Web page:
This does say “Volume 1,” so there will probably be more. The major conflict of this book, though, is over, so it does stand as a complete story. (Any second volume would need to be about something at least slightly different – though the heroes are still available for whoopin’ and hollerin’ and raisin’ hell.)
By Miriam Libicki
real gone girl studios, October 2008, $18.00
On the other hand, [[[Jobnik]]]! is non-fiction, completely the work of one creator, and collects the first six issues of a self-published comics series. So it’s a bit more serious to begin with than The Martian Confederacy is, being set in the real world among (presumably) real people and events.
The creator is also the main character – a younger version of the cartoonist, Miriam Libicki, during her time serving in the Israeli Defense Force in 2000 and 2001, as the second intifada began. But Libicki was what was called in a prior war a REMF, and what her fellow soldiers in Israel called a “jobnik” – a rear-echelon soldier, a desk jockey, safely back from the fighting.
Libicki doesn’t specifically show a desire to be fighting directly – though there’s a lot of casual racism and dehumanization towards Palestinians among her fellow soldiers, as you’d expect in a time of conflict – but does believe that she was given a minor, unskilled job because of a psychological appraisal. The implication is that she disagrees with the appraisal – “overly emotional…possessed of anxieties (especially social), unable to form interpersonal bonds, sexually conflicted” – but the following pages show that the younger Libicki was at least partially all of those things.
The events of Jobnik! are mostly set on her unnamed base, where she feels alone, unloved, and unrespected, working as the only secretary in an infirmary. (It’s not quite clear whether Libicki has too much or too little work – or even both, in turns – but she doesn’t seem to be doing her job well, as her superiors see it.)
These six issues cover about five months, in which Libicki tries, but mostly fails, to connect with her fellow soldiers (including some sexual encounters in which she’s much more used than using). And then she takes a trip to Toronto, Canada to attend a convention of fans of the band Moxy Fruvous – this takes up the entire sixth issue, and is a big change of gears. Libicki is seen again loosely tied to a social group, but she’s more naturally part of it, a friend rather than just someone else who happens to be there.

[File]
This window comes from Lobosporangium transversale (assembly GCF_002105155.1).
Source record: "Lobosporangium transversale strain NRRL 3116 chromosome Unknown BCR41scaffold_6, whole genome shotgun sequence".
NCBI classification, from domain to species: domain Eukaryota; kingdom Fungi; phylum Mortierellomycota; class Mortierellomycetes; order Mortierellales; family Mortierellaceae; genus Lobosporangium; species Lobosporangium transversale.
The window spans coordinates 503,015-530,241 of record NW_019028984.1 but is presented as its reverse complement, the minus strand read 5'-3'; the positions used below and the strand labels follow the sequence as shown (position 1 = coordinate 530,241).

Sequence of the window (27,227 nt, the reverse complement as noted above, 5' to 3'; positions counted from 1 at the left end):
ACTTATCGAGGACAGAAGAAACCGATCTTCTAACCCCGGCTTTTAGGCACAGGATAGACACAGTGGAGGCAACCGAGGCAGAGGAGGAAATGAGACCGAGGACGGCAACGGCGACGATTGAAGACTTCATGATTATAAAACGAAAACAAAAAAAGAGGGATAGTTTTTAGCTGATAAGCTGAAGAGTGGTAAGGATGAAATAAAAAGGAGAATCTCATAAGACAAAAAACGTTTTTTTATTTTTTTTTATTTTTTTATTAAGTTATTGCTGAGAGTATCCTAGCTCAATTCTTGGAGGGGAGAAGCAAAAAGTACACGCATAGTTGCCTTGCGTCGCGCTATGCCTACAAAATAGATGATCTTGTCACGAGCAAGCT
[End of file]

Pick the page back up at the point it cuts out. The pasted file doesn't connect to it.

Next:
The events are all separated, though – Libicki today isn’t drawing conclusions from these experiences in her past, just presenting them. This might be because she isn’t trying to portray a particular slant on her own life, or just that she hasn’t figured out what these experiences meant to her yet. Either way, Jobnik! sometimes floats in air, with stories that may be true, and may have happened to Libicki exactly this way, but don’t clearly lead from one to the other or to any conclusion.
Libicki’s art is soft and rounded, in what look like pencils rather than inks – her people are doughy and heavy-lidded, almost like fabric dolls or uncooked bread. It’s a different look for a group of soldiers, but it can be difficult to tell her characters apart – particularly the different men of the base, whose attitudes towards Libicki are all very similar.
Jobnik! isn’t great, but Libicki does have a perspective rarely seen in American comics, and is telling a story from her own experience rather than the fifth-hand version of someone else’s. And that’s enough to make it worth reading, and to be worth wondering where she will go from here – what other stories will she have to follow once she’s run through her IDF experiences?
Andrew Wheeler has been a publishing professional for nearly twenty years, with a long stint as a Senior Editor at the Science Fiction Book Club and a current position at John Wiley & Sons. He’s been reading comics for longer than he cares to mention, and maintains a personal, mostly book-oriented blog at antickmusings.blogspot.com.
Publishers who would like to submit books for review should contact ComicMix through the usual channels or email Andrew Wheeler directly at acwheele (at) optonline (dot) net.